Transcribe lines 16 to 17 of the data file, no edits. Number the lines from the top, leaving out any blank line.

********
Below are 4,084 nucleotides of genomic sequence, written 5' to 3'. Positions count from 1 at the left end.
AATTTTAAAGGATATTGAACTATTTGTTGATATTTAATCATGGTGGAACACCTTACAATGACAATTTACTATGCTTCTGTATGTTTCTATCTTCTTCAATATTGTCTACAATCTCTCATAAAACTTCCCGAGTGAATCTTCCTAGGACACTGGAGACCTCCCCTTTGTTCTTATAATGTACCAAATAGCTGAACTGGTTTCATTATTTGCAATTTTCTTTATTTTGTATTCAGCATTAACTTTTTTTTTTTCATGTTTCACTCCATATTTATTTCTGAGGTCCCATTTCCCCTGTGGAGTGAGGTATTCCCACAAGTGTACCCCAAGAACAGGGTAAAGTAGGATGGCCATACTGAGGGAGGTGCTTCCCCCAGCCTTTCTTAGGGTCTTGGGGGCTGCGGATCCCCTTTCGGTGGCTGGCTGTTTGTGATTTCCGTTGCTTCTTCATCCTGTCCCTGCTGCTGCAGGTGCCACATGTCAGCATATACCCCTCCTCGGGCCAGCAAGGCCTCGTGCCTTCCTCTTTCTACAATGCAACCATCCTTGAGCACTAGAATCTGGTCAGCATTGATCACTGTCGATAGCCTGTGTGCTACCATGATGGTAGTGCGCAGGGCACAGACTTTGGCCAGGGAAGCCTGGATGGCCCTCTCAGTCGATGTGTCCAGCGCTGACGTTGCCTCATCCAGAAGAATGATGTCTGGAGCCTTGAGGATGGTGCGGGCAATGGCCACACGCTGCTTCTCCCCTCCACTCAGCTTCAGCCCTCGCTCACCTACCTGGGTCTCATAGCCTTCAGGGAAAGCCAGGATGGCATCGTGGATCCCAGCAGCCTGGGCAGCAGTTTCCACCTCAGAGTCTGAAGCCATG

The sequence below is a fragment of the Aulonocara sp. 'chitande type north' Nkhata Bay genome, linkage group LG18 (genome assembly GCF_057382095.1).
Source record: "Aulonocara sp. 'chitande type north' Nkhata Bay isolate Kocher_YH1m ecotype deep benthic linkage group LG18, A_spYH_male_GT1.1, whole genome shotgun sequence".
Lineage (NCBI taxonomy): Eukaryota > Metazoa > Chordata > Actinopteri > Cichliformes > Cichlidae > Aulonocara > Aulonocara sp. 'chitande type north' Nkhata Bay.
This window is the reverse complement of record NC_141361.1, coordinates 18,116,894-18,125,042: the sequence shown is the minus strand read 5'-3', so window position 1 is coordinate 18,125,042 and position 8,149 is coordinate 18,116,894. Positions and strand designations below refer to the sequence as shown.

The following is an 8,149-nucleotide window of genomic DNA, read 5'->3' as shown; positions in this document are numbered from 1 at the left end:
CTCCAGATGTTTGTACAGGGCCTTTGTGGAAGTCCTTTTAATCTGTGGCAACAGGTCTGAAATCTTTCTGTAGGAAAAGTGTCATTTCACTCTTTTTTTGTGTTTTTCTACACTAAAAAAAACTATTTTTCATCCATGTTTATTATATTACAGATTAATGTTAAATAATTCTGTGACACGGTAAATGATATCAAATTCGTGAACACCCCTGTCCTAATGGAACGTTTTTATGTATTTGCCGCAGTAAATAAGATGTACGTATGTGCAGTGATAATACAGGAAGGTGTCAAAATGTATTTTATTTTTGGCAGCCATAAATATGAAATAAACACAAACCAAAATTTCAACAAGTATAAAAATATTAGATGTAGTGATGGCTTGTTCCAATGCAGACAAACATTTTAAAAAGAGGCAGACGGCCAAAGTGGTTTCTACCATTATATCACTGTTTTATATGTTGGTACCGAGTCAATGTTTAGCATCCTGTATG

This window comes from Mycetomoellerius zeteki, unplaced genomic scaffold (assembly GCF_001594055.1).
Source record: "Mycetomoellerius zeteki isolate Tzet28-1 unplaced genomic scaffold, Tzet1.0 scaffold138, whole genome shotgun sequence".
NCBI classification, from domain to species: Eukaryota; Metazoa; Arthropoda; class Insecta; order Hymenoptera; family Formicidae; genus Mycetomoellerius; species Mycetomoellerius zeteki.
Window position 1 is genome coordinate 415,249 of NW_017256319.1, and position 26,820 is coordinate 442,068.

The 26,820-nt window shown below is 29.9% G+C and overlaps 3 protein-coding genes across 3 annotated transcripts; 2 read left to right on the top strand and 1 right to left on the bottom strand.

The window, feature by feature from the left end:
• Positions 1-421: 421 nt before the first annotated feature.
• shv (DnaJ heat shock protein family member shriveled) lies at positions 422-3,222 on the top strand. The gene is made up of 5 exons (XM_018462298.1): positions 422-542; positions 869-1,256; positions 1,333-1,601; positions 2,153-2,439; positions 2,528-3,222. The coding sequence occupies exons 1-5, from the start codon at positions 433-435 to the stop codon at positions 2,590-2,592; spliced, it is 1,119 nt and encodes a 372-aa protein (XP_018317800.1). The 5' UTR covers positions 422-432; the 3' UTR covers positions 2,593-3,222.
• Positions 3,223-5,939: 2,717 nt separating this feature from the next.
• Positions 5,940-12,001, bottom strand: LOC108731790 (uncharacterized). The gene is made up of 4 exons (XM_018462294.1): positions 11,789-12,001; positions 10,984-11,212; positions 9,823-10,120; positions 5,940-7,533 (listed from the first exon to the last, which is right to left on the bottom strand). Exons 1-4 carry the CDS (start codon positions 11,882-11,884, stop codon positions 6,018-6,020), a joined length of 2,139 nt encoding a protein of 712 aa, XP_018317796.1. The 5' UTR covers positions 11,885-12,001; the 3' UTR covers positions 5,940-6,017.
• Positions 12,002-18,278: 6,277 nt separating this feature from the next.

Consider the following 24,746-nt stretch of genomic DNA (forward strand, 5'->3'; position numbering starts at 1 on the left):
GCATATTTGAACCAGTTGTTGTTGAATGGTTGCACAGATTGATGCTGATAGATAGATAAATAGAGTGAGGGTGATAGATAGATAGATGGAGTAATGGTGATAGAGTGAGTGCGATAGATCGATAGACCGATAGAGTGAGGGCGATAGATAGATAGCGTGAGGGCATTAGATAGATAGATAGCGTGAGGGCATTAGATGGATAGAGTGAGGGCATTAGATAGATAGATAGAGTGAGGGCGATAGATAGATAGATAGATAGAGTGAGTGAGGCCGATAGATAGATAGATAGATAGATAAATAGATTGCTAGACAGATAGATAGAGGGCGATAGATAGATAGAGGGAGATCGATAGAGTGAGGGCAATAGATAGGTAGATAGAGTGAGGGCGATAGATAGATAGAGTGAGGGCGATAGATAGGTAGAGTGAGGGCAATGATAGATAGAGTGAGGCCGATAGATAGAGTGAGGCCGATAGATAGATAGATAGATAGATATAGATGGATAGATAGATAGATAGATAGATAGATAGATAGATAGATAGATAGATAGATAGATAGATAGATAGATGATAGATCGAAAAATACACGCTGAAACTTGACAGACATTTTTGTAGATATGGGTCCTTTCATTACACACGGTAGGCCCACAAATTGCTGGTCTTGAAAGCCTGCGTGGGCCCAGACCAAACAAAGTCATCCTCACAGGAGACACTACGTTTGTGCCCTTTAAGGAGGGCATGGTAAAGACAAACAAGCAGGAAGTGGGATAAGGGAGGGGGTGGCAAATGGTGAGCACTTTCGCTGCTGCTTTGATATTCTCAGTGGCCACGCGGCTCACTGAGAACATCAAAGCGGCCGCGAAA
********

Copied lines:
• shv (DnaJ heat shock protein family member shriveled) lies at positions 422-3,222 on the top strand. The gene is made up of 5 exons (XM_018462298.1): positions 422-542; positions 869-1,256; positions 1,333-1,601; positions 2,153-2,439; positions 2,528-3,222. The coding sequence occupies exons 1-5, from the start codon at positions 433-435 to the stop codon at positions 2,590-2,592; spliced, it is 1,119 nt and encodes a 372-aa protein (XP_018317800.1). The 5' UTR covers positions 422-432; the 3' UTR covers positions 2,593-3,222.
• Positions 3,223-5,939: 2,717 nt separating this feature from the next.